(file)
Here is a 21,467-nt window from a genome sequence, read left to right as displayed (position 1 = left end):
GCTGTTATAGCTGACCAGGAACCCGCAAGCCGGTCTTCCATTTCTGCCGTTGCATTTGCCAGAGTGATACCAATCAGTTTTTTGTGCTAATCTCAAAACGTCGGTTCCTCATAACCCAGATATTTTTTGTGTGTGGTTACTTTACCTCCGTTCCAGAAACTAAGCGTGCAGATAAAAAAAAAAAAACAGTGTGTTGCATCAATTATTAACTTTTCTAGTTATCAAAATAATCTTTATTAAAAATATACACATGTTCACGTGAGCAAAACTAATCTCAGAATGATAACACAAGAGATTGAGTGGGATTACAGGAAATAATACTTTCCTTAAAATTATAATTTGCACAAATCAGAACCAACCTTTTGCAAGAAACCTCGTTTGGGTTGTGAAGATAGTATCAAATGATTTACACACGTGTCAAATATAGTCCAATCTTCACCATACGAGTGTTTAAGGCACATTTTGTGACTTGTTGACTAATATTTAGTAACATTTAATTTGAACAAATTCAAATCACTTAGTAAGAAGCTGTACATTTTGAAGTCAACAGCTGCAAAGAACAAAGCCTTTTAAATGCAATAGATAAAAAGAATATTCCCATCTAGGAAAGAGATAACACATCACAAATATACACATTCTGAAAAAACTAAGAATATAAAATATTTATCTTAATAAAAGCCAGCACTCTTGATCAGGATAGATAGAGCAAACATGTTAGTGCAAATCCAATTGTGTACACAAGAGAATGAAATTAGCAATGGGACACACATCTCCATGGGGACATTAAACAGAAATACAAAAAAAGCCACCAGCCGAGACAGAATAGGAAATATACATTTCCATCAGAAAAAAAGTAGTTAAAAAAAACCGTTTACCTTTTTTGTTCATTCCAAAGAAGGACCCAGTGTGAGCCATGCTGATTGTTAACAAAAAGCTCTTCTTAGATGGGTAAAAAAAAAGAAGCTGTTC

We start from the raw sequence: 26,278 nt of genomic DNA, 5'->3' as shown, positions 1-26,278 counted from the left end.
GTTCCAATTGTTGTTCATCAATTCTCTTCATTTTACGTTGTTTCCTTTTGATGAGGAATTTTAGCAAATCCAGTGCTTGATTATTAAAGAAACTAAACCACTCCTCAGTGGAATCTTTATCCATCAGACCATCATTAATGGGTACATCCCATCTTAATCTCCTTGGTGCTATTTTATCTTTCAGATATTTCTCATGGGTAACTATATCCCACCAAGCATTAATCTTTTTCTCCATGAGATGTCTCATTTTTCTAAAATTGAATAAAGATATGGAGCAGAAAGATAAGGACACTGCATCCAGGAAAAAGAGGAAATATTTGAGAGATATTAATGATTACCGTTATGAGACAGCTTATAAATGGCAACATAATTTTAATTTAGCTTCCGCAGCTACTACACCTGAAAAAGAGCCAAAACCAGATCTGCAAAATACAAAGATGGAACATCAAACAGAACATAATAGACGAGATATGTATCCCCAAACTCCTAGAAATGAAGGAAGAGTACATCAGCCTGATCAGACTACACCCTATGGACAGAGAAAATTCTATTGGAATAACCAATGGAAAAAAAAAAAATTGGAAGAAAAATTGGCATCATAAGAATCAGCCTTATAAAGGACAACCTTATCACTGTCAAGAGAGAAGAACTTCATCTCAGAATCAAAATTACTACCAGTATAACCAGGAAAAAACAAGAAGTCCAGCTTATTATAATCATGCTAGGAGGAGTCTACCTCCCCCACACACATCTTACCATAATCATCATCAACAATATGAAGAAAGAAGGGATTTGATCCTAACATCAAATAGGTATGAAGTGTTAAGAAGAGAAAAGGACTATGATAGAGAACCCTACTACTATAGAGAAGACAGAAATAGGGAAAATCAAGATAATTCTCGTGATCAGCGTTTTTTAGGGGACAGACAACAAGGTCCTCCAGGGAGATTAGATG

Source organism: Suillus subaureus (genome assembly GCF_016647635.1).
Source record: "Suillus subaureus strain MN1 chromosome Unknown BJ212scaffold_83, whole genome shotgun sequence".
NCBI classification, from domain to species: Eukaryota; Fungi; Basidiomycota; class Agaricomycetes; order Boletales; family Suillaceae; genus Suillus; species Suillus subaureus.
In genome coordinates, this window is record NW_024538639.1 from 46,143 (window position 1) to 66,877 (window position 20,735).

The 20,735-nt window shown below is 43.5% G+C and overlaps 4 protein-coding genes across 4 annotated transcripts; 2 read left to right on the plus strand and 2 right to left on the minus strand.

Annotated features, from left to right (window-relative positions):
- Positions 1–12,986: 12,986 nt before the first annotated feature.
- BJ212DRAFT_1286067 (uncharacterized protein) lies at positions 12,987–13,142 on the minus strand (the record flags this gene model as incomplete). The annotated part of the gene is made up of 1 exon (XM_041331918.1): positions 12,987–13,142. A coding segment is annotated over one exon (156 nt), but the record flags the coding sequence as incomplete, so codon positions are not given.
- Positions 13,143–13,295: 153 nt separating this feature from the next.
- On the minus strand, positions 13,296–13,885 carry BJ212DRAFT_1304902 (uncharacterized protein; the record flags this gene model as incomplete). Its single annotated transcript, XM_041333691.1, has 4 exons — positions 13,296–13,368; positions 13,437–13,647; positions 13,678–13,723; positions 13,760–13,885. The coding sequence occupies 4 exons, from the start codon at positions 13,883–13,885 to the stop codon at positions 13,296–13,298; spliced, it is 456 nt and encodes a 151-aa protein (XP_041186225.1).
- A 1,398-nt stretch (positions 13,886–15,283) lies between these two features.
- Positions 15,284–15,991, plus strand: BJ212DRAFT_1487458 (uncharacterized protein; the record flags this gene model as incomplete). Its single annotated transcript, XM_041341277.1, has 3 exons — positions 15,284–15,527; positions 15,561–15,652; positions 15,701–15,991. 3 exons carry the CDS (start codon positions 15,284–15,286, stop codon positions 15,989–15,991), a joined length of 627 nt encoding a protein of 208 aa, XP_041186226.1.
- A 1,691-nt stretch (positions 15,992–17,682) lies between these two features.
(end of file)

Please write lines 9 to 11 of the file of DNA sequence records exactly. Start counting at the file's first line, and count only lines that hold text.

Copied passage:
The 20,735-nt window shown below is 43.5% G+C and overlaps 4 protein-coding genes across 4 annotated transcripts; 2 read left to right on the plus strand and 2 right to left on the minus strand.

Annotated features, from left to right (window-relative positions):
- Positions 1–12,986: 12,986 nt before the first annotated feature.